May is one of the most important months of the year for your garden!
The plant kingdom once again reigns and flowers, trees, shrubs and rose trees unravel at a spectacular speed.
In the vegetable patch, sowing and planting is in full blast for the delicious summer and fall vegetables.
Be it in the garden, on the lawn, terrace or vegetable patch, gardening in May is highly advised to end up with a magnificent garden all summer long…
Trees and shrubs in May
Now is the time to plant your trees and shrubs purchased in containers or pots.
Planting is one of the most important stages in the life of plants.
It determines future growth, and must thus be performed according to the best available practices.
Roses in May
These are without contest the most beautiful plants in our gardens.
It requires a lot of care because it is very fragile.
- It is still time to plant container-bought rose trees that are still in their pots.
Advice on planting rose trees
- Cut suckers back as short as you can. These are shoots that appear from the root but aren’t part of the main stem. They weaken the rose tree and reduce its blooming.
- When new shoots have grown somewhat, attach your climbing rose trees to their lattice to ensure they are firmly tied.
- Watch out for aphids and if needed treat with these guidelines.
- Similarly, spray a fungicide in preventive care to avoid black spot disease.
- From time to time, remove wilted flowers (deadheading).
Grass and lawn in May
This is the time of the year when it is the greenest, because temperatures are ideal and there is enough rain.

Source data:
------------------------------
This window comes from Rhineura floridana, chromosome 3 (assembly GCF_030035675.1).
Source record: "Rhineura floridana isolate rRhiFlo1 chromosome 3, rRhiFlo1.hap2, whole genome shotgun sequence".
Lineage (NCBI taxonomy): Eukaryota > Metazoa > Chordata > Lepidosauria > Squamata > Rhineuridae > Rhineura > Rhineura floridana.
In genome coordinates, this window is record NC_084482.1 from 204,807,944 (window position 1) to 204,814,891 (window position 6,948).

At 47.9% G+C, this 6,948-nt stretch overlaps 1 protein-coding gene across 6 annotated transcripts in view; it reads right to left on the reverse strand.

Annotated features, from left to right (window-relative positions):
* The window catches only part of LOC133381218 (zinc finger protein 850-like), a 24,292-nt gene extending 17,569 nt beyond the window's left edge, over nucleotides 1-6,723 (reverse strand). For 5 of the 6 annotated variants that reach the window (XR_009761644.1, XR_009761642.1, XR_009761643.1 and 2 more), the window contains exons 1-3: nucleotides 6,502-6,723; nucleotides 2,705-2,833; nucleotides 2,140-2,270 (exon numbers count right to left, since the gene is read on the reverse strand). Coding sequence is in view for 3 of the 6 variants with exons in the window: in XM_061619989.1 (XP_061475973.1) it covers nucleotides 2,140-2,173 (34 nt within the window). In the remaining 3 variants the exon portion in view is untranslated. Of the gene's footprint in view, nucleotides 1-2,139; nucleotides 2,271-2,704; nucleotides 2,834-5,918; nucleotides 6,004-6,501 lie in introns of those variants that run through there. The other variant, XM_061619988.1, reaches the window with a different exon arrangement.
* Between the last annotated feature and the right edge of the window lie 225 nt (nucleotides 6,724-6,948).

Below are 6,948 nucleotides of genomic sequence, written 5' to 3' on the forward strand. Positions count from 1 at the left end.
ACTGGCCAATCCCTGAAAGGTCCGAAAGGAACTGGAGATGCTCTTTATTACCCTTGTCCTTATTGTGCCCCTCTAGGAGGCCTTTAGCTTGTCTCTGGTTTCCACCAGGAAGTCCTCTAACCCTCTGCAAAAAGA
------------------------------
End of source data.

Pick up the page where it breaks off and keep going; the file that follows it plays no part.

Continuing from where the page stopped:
- Fight against moss trying to creep in.
Follow our advice to eliminate moss
- If you’re looking to plant your lawn from scratch, now’s the time.
Follow our advice on creating a lawn
- Also a lawn that is several years old might need to be renovated.
Follow our advice to correctly renovate your lawn.
Fruit trees in May
It is still time to plant your fruit trees and shrubs.
- This step of planting will influence your future harvest.
Follow our advice on planting fruit trees
- Preventively spray against the fruit worm, codling moth.
Follow our advice on treating against the codling moth.
- Stone fruit trees are vulnerable to fungal diseases, like leaf curl or monilia.
These diseases require preventive treatment prepared from Bordeaux mixture.
- Treat grapevines and prune if not yet done.
- Time to plant your perennials and sow annuals and biennials.
- Also plant summer bulbs with our bulb planting tips.
Read also: planting bulbs in clay soil or waterlogged soil
- Remove wilted flowers regularly (deadheading).
- Cut short spring bulb leaves, but only when the leaves have withered away already.
This is important, because if you cut them when still green, your bulbs won’t have had enough time to build up their stocks.
Flowers on terraces, decks and balconies
The time has come to prepare your garden boxes.
- Your plants will grow well if well cared for.
Take care not to plant them too tight, this could alter not only their growth but also their blooming.
- Geraniums can be brought outdoors if there won’t be any late frost.
Best wait until mid-May in most areas.
- Take advantage of your space to grow your own herbs and spices.
To list a few easy-to-grow common herbs, try out basil, chervil, parsley, dill, sorrel and chives.
This is an important month in the vegetable patch because it’s when most of the seedlings are sown or transplanted.
You may sow directly in the ground:
- Red beet
Be on the lookout for the first spring pests, too. Sooner or later, you’ll see thrips, cabbage moth, or aphids, and it pays to deal with them as early as you notice them. Indeed, the first generations of the season are the most prolific. Quashing them early on may spare your harvest in the later seasons!
Most importantly, rest your soul!
May is the first month where you can truly start spending time outside in the sun. Set up a meditation garden to one side of the garden. Practice meditation or prayer to cultivate your “inner garden”, too!
May garden tasks on social media
Click to open posts in a new tab. Follow us there, comment, and share!
Also nice: create or join a topic on our garden forum, too.